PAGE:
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In Jordan Peele’s incredible (không thể tin được) 2019 horror film (phim kinh dị) Us, an army (đội ngũ) of human doppelgängers called The Tethered arise to take the place of the existing human population. It hits at some of our core fears, that we might actually be the monsters (quái vật), and that some other version of ourselves might usurp our favored place upon the Earth. It’s later revealed that the Tethered are genetic clones (nhân bản) created by the government (tạo ra bởi chính phủ) and abandoned (bỏ rơi, ruồng bỏ; phóng túng, buông thả).

Human cloning is, as yet, still beyond our reach. But nature has the process locked down. A number of animals including some reptiles, birds, and sharks clone themselves through asexual reproduction known as parthenogenesis (sinh sản đơn tính). That elite club of clone animals has a new member.

Over the last few decades, the planet has been at the mercy of a ten-legged, many-clawed crustacean (loài giáp xác) ravenously (đói lắm, như thể chết đói) creating a clone army bent on world domination. No, it isn’t an interplanetary (liên hành tinh) interloper (người xâm phạm quyền lợi người khác; người dính mũi vào chuyện người khác) or the result of an uncontained government experiment. This is biology gone wrong, or if you happen to be a marbled crayfish, biology gone horribly right.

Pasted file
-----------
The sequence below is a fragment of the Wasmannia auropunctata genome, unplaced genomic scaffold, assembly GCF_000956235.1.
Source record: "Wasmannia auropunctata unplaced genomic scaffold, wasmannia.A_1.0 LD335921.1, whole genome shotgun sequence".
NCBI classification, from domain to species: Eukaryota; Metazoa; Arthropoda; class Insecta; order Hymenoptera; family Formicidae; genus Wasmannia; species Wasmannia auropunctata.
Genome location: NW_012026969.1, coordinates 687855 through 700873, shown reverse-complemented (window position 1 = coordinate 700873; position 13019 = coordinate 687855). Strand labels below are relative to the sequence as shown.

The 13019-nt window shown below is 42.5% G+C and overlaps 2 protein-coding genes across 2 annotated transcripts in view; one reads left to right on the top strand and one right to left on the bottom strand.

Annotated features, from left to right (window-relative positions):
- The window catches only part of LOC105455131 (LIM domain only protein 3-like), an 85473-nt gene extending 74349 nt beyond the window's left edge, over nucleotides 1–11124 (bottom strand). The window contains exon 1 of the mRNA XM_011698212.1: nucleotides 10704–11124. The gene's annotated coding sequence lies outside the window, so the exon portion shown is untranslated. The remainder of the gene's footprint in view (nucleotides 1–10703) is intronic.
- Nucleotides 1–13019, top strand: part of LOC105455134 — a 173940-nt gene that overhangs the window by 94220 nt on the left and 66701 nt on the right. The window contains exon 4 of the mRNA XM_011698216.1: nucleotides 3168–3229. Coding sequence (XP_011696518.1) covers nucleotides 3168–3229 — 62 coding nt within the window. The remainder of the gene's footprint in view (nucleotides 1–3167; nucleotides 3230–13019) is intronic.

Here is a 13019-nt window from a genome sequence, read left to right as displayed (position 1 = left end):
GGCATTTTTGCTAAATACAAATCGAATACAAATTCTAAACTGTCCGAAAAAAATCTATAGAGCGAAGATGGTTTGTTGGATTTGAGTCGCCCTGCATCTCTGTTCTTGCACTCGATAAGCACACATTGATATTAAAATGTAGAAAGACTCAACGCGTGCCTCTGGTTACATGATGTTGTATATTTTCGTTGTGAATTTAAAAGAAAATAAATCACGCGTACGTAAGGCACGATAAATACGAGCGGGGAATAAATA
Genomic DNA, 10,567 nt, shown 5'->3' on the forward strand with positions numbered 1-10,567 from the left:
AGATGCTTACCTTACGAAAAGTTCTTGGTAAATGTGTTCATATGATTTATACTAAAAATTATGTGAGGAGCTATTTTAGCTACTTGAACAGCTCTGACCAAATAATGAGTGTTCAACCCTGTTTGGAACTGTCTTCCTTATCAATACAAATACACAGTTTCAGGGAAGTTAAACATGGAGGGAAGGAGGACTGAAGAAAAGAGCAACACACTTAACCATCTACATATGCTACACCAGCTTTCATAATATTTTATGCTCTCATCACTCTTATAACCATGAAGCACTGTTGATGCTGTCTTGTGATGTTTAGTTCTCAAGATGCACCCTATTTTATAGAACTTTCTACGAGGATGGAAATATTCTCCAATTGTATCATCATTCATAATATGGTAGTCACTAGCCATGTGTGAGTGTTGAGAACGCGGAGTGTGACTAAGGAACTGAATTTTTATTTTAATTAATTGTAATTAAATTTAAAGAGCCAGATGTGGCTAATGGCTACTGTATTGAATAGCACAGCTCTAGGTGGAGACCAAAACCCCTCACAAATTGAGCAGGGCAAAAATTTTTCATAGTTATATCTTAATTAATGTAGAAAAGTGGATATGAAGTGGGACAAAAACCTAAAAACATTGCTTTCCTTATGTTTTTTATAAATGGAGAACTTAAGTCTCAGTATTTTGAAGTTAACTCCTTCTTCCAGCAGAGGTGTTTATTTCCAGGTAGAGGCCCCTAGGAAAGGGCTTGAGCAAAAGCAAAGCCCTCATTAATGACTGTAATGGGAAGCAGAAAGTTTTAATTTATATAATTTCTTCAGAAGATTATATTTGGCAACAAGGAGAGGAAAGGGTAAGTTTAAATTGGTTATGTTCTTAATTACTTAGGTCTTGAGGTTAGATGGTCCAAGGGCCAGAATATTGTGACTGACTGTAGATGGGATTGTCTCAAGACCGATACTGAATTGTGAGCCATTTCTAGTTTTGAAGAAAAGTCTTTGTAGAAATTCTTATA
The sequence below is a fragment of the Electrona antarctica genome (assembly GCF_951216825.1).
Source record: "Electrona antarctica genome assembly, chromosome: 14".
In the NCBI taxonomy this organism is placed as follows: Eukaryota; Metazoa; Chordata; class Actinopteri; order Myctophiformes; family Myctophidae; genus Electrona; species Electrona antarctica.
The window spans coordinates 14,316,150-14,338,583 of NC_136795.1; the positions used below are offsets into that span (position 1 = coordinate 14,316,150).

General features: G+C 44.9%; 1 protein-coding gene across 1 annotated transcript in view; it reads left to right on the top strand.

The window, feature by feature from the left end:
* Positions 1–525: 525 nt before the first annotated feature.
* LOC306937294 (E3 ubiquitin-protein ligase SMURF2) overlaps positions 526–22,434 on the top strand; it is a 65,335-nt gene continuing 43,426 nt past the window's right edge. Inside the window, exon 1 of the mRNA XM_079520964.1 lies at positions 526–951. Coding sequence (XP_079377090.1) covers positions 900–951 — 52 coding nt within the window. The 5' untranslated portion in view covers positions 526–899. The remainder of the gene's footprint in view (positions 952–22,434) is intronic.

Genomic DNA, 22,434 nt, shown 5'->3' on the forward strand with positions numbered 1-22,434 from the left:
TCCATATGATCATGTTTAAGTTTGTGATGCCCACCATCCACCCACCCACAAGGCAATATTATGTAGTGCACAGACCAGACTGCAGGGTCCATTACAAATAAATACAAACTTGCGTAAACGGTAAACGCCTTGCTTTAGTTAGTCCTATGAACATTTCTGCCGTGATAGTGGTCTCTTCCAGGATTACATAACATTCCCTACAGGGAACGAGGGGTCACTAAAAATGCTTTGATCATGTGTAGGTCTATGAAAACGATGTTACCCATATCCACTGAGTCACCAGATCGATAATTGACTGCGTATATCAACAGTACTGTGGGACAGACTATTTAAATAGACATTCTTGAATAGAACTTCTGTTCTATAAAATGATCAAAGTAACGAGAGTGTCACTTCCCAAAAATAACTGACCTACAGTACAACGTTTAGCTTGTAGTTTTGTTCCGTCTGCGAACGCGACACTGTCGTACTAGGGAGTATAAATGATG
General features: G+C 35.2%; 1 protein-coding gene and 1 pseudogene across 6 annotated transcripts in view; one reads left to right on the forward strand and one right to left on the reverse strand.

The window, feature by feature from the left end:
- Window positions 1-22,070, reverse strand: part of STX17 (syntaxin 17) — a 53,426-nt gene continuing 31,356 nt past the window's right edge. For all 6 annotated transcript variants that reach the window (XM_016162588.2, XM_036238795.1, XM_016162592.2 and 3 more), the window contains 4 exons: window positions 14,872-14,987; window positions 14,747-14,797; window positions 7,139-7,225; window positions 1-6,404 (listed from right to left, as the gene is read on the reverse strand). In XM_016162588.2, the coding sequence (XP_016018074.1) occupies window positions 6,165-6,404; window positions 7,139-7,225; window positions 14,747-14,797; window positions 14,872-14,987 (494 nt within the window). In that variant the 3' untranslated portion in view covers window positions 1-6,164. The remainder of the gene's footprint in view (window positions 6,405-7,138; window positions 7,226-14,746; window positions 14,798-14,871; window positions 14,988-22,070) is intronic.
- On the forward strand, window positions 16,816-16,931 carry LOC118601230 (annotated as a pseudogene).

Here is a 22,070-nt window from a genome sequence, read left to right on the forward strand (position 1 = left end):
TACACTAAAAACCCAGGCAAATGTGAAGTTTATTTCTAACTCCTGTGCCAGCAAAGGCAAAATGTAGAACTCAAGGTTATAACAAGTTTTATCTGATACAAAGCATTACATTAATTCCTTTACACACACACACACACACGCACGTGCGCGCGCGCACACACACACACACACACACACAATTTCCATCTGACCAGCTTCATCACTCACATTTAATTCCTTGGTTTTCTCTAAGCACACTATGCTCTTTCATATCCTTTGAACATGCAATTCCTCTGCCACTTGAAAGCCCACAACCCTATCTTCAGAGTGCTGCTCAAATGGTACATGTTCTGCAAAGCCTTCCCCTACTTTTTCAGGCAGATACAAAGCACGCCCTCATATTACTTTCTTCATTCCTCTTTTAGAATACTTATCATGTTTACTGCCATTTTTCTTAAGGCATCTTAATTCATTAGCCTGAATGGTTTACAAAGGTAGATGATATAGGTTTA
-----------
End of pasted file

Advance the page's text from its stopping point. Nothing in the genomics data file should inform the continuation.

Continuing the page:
Today, the freshwater marbled crayfish populates various ecosystems across Asia, Europe, and Africa, and they all trace back to a single genetically identical individual born less than three decades ago. Their precise population numbers are unknown, but there are an estimated 23,000 living in a single small lake in Germany, which measures less than a tenth of a square kilometer, so it stands to reason there are a lot of them.

Tags: science

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